I don’t have a fancy plan that can be marketed. I can’t claim to really know the answers.
Frankly, I’m addicted to activity. You want me to speak for an event? Sure. You need a video for that service? Gotcha. Need a substitute Sunday school teacher? I can cover it. Seminary classes? Let me order the books. Crowder’s in concert anywhere within a two-hour radius? I’m already in the car.
The problem is that every addition to my calendar results in a reduction of time for me on myself, so to speak, whether that is riding a bike, reading a book for fun, watching a movie or whatever.
It also means a loss of time available for personal prayer and devotions.
Before going one word further, let’s be clear. We’re talking about personal prayer and devotions. Studying a text for the Sunday school class may qualify as your daily Bible reading if you consider your faith to be a putting a checkmark beside an item on a daily to-do list, but it will not sustain a faith based on a relationship that requires meaningful interaction to flourish.
Don’t get me wrong. I have learned a lot as a youth group volunteer and a Sunday school teacher, but there is a distinct difference between what I have learned (head knowledge) through studying for class and what I have learned (heart knowledge) from spending time reading over a passage not connected to a study guide or a curriculum I plan to use. In my case, I think my mind is operating on a level that is mapping out questions to ask, potential responses and other points of interaction more than it is absorbing the words and listening for God to speak through them.
Now, having said all that and continuing to operate in the vein of my own experience, my sole suggestion on how to make time for personal prayer and devotion is this (pardoning any copyright infringement): Just do it.
In addition to being an activity addict, I am also a bit of a night owl. If I have to do anything in the morning, it is best that it be done after a fairly extravagant intake of the strongest fair trade coffee I can find. Thinking that I wanted my time with God to happen when I was at my best, I always planned to have a quiet time before bed.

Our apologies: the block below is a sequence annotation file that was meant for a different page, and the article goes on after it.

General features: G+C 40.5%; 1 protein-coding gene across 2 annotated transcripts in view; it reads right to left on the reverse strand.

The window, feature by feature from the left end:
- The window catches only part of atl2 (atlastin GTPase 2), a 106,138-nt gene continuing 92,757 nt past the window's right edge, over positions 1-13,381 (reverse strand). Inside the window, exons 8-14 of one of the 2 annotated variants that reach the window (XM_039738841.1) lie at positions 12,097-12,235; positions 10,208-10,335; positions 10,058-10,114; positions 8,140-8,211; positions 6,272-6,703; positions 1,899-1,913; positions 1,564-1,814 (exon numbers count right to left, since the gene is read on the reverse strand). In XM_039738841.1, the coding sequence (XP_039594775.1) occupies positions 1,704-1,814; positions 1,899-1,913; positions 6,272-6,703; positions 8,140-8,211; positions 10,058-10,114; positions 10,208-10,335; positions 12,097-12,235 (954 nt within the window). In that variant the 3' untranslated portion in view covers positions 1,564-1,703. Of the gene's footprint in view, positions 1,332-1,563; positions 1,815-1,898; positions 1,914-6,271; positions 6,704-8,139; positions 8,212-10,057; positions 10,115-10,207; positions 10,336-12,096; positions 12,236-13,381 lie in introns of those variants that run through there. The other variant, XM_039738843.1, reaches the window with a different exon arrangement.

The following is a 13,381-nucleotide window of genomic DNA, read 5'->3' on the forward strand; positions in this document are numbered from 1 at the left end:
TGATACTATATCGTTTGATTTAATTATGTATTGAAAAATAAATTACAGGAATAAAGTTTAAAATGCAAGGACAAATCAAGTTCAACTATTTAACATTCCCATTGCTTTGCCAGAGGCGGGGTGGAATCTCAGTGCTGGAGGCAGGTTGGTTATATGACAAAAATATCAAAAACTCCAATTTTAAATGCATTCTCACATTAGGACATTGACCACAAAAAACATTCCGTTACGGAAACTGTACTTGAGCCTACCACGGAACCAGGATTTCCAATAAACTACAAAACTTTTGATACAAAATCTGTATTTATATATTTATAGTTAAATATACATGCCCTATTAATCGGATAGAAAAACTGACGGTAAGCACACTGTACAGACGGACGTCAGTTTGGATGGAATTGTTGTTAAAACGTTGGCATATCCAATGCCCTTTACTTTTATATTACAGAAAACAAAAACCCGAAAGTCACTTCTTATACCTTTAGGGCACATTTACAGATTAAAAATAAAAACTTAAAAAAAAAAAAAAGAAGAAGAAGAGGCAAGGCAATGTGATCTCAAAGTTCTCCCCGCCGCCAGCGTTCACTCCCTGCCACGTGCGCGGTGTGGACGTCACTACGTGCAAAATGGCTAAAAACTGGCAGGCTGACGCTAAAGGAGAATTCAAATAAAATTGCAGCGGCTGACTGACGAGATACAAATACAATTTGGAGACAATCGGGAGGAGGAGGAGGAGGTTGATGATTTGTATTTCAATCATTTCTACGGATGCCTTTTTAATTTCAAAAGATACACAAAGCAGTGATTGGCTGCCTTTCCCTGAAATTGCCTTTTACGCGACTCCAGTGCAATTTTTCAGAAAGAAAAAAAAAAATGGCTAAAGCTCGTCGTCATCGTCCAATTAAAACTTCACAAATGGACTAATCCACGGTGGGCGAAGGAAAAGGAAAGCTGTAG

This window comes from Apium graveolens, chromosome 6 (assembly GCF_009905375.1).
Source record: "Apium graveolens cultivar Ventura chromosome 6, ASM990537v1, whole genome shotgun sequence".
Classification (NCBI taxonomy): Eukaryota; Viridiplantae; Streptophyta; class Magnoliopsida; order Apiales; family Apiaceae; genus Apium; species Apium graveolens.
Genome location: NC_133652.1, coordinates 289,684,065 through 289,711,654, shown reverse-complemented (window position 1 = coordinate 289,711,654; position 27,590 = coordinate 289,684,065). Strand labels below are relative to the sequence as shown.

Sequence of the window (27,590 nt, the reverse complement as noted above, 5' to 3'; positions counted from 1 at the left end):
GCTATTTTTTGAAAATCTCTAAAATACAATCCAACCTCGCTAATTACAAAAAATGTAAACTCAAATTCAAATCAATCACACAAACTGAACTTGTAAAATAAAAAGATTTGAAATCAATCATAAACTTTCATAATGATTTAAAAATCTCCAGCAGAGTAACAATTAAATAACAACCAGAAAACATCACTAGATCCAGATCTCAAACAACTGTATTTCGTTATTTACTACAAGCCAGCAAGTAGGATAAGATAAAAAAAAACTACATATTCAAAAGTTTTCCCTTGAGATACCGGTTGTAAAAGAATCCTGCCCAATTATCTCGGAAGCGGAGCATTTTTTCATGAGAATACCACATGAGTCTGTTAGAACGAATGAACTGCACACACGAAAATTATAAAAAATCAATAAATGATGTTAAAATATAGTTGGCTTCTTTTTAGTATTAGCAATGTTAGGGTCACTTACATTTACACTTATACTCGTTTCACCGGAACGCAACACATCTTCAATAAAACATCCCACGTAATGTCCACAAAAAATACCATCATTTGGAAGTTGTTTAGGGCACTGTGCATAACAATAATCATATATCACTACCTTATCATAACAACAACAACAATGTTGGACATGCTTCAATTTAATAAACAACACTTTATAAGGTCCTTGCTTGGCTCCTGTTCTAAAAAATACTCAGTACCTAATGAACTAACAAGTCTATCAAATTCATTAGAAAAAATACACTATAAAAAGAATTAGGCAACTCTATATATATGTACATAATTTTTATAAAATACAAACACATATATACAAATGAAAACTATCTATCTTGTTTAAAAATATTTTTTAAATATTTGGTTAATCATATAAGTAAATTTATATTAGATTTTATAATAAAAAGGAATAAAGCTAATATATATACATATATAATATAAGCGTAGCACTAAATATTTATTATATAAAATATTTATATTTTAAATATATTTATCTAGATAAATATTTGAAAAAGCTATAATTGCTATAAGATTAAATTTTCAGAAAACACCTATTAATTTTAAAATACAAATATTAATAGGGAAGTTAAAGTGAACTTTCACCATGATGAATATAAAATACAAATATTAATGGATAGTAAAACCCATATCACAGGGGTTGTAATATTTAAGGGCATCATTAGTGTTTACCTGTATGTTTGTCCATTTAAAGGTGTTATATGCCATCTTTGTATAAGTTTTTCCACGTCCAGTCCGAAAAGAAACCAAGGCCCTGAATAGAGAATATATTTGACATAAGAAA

Planned is the operative word. More often than not, I overshot the fine line between being at my late-night best and total exhaustion. My so-called quiet time would be a quick reading of a few verses, a few sentences strung together to constitute a prayer and, if I was lucky, some scattered thoughts in a journal.
At the same time, I was getting up a little early to exercise because I knew full well that if I didn’t there would be a drastic increase in the likelihood that I would bag it altogether and have a bowl of ice cream instead.
Suddenly, an epiphany.
If that logic worked to exercise my body, why wasn’t that logic at work to exercise my soul?
It was right about then that I decided that making time for my own devotions wasn’t a matter of following a prescribed set of steps (although saying no once in a while would be a good idea), it was a matter of setting a priority.
Yes, I have obligations to family, work, seminary, youth group and the like, but they all can’t hold equal value. My time with God had to take priority and become the first thing I do in the morning (after making the coffee , of course). It’s required getting up a little earlier, but, strangely, the rest of the day seems to fall into place much better than usual. That’s not to say I don’t have bumps in the road or stresses that go with my responsibilities. It’s just that I started off the day by working on the most important relationship I have and its effects carry over into later activities.
So, there you have it. A non-marketable way of making time for personal prayer and devotion. Make it a priority and then do it.
(Another post in a series inspired by this post at Life in Student Ministry.)
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